by Rod D. Martin
August 29, 2002
DENVER – The conservative activists who gathered here earlier this month for the National Federation of Republican Assemblies board meeting look like their party. They are pro-life, pro-gun and pro-Pledge of Allegiance. They think high taxes and big government are bad and that God is good, that Washington should be weak but that America should be strong.
They are a pretty normal bunch of Republicans. And they’re fighting for the soul of their party.
“Anytime the grassroots have a say, we win overwhelmingly,” says Richard Engle, NFRA national director from Oklahoma. “But the liberals want to stop that any way they can.”
Engle is right on both counts. Except in the northeast, the Republican Party’s membership is almost entirely composed of conservatives and their libertarian kin. Assuming they turn out their people, they almost always win at conventions and caucuses, as well as in “closed” primaries (i.e., those primaries where Democrats aren’t allowed to “cross over”).
Moreover, despite a seemingly chronic inability to develop a consistent message or to play well with others (i.e., build coalitions), conservatives have made impressive gains over the past generation. When Goldwater lead his revolutionary charge in 1964, “RINOs” – conservative activists’s term for liberals, or “Republicans In Name Only” – had run the party since before the New Deal. There was no Christian Right, no powerful gun lobby, no pro-life movement worthy of the name.
All of that has changed. The Christian Right alone is so pivotal that, at one point in the 1990s, Christian Coalition members by themselves represented almost 40% of the party’s activists. Even the Christian Coalition’s implosion hasn’t affected that trend. According to a decade-long study recently released by Campaigns and Elections magazine, the Christian Right fully controls over a third of all state Republican parties, and holds a powerful state committee minority in 81% of the rest.
The Christian Right is far from the only flavor of conservatives that make up the party; and what little ground conservatives do not hold belongs mostly to the small group of non-ideological “Yellow Dog” Republicans. Yet despite all this, the left is alive and well in the Republican Party. And like its Democrat counterparts, it is better organized, better lead, and tremendously better at taking and holding power.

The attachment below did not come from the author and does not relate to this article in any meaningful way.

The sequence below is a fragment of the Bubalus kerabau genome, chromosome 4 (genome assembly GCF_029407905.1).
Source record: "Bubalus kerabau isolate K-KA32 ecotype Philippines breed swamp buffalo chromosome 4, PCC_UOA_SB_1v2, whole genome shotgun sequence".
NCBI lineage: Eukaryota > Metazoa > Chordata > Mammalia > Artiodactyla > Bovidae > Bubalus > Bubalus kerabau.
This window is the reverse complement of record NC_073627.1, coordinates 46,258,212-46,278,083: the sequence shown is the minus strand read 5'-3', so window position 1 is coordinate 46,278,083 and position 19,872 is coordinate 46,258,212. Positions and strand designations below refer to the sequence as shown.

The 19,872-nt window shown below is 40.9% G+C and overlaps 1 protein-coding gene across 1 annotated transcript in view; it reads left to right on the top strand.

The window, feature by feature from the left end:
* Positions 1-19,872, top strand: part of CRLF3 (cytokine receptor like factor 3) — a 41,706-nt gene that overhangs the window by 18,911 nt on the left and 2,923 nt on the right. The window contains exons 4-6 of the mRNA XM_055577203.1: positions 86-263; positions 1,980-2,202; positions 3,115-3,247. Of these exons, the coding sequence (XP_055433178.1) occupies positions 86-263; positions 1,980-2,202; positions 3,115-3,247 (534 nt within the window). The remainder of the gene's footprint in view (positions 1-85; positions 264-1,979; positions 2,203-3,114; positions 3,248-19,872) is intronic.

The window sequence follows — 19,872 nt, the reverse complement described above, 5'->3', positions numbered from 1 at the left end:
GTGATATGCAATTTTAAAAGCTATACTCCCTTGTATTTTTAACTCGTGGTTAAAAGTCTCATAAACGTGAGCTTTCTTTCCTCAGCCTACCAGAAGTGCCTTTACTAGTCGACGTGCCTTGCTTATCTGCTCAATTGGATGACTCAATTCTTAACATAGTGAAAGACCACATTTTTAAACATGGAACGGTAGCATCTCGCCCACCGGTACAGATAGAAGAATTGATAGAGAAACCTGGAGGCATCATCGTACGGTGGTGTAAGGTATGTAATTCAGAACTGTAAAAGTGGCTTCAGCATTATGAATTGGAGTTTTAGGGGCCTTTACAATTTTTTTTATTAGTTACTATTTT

Dislodging these leftists from the party’s power centers is the NFRA’s raison d’être. Starting with the California Republican Assembly, founded in the 1930s by an earlier generation of conservative Young Turks, the Republican Assembly movement has spread across the country in recent years as conservatives have watched their numbers repeatedly stifled by a handful of liberal insiders. The CRA’s successes range from the upset nominations of Ronald Reagan and (more recently) Bill Simon for governor of California to the complete domination of the California Republican Party organization for most of the 1990s. It’s no wonder that activists elsewhere have embraced their “shadow party” model: create a side-by-side “Republican Assembly” for every Republican precinct, city, county and state committee in America, with the aim of taking over the corresponding party organs and the national party as well.
The potential is tremendous, particularly in overcoming one of conservatism’s weakness in coalition building. “There’s only so much Eagle Forum and Right to Life and Right to Work and the NRA can do without blowing their tax status,” one prominent NFRA board member says privately, “but if we share membership, the RA can do the political work – inside the party and out – that the 501(c)(3)s can’t, even though it’s exactly the same people. And once you get that started, the RA is the perfect vehicle for building the coalition we need to win.”
It’s a good plan – the sort of thing Democrats have done for decades – and it comes not a moment too soon. As Engle points out, Republicans have historically been the only open, “democratic” party: no loyalty oaths, no whites-only primaries, nor any of the other impediments to grassroots control the Democrats have virtually patented.
Yet that distinction is slipping away. Republicans recently changed their rules to add “superdelegates” to their convention: 83 unelected people who will help decide the presidential nomination without accountability to any primary, caucus or convention. In 2000, a similar system in the Democratic Party required Bill Bradley to win an impossible 2/3 of the popular vote nationally just to pull even with Al Gore in convention delegates: the unelected insiders, almost unanimously for Gore, controlled 25% of the delegates before a single primary vote was cast.
Conservatives will have to turn back this tide of growing elitist control if they are ever to nominate another Ronald Reagan, much less fundamentally change America. The left is at its best when it’s rigging the rules of the game. The NFRA is gamely standing in the gap; but it needs warriors, and fast.